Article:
Video Contest Aims to Promote Value of ‘Everyday Chemistry’

The American Chemical Society is sponsoring a video competition to showcase the importance of chemistry in everyday life. It might even make you a smarter cook.

Chemistry is everywhere. That is the message the American Chemical Society is trying to convey through its new “Everyday Chemistry” video contest.

Launched to help celebrate the 90th anniversary of the association’s weekly newsmagazine, the contest is intended to illustrate chemistry’s valuable role in everyday life. For example, did you know if you add a pinch of baking soda to onions as they are cooking, it will help them brown faster? We’ll let the chemist in this video explain why:

“As chemists we love to point out that everything is chemistry,” said ACS President Marinda Wu, Ph.D. “This contest is a fun way to engage and challenge our members to communicate that in a way that nonscientists will find entertaining and useful. It also gives us a chance to celebrate the 90th anniversary of our magazine, Chemical & Engineering News, in a venue that reaches millions of people every day.”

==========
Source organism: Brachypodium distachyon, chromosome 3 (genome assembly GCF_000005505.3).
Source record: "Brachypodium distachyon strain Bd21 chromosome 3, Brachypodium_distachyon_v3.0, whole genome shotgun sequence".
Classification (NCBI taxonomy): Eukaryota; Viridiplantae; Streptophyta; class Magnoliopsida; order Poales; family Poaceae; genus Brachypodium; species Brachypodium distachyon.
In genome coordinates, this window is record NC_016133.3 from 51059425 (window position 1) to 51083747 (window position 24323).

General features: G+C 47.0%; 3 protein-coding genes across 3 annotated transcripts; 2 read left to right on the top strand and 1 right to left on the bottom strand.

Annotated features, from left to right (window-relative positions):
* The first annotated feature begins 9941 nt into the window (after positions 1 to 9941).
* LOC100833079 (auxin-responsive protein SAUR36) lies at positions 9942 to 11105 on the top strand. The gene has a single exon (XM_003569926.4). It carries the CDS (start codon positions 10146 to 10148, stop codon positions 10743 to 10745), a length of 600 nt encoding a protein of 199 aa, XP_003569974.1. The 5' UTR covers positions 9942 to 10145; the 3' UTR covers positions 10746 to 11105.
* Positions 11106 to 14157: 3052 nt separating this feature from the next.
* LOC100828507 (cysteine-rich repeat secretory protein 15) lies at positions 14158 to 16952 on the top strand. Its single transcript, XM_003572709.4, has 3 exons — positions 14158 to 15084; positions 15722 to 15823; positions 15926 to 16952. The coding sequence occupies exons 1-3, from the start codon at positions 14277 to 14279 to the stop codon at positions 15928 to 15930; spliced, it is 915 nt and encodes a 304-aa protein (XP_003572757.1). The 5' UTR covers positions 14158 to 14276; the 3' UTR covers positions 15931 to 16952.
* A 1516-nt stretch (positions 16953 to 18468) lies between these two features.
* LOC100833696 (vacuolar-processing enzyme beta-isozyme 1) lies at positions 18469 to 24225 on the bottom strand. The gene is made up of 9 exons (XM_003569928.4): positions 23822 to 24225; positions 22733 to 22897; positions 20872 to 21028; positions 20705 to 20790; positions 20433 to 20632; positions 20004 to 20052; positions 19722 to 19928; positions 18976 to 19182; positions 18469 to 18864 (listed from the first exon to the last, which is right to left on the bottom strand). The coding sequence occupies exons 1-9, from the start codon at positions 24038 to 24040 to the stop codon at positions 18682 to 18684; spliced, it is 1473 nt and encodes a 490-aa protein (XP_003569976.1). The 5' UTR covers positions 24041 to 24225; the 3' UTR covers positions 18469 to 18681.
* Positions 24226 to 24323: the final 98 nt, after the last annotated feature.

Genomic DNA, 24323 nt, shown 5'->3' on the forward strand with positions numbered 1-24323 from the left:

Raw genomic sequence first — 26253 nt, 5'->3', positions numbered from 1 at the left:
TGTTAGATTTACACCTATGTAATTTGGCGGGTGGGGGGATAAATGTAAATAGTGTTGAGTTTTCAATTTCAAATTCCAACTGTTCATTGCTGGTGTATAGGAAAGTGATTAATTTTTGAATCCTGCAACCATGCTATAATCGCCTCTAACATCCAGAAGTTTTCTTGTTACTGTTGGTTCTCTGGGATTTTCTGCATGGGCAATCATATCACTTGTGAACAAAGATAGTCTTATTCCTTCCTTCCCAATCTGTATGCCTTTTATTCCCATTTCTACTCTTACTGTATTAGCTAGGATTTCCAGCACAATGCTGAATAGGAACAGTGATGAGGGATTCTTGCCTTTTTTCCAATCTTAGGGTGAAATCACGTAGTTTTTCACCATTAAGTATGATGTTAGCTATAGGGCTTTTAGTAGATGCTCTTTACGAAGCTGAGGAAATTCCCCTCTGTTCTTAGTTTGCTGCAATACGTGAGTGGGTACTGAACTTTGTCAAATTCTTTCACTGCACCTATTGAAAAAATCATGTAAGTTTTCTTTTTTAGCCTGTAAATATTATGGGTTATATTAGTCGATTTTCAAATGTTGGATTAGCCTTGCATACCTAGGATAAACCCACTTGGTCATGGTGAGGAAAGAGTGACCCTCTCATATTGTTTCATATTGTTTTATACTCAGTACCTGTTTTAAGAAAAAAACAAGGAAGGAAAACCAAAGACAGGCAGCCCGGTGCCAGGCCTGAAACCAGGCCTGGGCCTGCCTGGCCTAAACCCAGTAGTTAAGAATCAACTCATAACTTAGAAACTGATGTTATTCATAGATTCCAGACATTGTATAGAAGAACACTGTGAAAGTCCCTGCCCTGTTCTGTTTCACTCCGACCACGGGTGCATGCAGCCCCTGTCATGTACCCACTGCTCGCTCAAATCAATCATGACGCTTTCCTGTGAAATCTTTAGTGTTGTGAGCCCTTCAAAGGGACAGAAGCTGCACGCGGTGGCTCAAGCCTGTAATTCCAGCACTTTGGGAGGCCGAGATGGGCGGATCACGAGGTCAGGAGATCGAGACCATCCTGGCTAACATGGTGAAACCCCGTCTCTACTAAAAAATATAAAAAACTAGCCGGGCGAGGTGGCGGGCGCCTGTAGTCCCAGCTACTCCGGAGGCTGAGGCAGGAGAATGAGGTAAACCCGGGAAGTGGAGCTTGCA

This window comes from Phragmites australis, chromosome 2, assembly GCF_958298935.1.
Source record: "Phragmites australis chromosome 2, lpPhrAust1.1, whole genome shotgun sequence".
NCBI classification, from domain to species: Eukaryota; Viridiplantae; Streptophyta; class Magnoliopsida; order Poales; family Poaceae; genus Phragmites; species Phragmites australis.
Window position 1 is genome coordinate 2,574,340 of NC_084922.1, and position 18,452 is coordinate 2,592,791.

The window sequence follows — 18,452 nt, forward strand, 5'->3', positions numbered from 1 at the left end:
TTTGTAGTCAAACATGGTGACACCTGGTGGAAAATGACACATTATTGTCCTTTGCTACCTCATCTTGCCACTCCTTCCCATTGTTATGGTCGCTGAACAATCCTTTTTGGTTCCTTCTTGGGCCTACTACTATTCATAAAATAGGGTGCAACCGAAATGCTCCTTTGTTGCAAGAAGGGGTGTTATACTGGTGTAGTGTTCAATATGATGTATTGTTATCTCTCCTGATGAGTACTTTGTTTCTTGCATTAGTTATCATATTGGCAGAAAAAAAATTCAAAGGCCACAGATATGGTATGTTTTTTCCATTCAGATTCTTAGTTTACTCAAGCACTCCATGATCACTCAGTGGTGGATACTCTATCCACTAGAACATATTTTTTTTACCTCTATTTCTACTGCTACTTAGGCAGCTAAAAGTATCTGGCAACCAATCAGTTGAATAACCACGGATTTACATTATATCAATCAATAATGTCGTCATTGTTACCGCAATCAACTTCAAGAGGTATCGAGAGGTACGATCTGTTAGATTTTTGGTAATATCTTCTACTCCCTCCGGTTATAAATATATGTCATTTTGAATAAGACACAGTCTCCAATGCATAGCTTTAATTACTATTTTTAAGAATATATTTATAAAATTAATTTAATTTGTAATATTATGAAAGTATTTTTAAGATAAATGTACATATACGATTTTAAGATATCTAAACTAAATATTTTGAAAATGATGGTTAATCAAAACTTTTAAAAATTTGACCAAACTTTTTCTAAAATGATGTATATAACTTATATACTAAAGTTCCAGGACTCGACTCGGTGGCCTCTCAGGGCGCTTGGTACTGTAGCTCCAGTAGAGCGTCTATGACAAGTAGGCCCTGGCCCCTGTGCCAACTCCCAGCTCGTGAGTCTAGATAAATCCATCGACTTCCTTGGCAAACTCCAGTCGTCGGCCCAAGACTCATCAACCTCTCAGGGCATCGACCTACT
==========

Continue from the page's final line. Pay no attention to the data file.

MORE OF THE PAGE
By explaining complex science in simple terms to nonscientists, the video contest is an extension of ACS’s Chemistry Ambassador program, which encourages students, professors, and others in the chemistry field to be spokespersons promoting the profession to the public.

Interested participants can create a short video of two minutes or less, explaining either a favorite everyday chemistry tip or the chemistry behind something in everyday life. Submissions are due July 31.

The winning video will be featured in the association’s magazine and on its Bytesize Science YouTube channel. The winner will also receive a complimentary trip to the 2013 ACS National Meeting and Exposition in September and a ticket to the magazine’s 90th-anniversary event, which will feature celebrity chef Alton Brown, who’s known for explaining the chemistry behind cooking.

One of the clips promoting the contest shows how caramelized onions cook better with a pinch of baking soda. (YouTube screenshot)

Katie Bascuas

By Katie Bascuas

Katie Bascuas is associate editor of Associations Now. MORE

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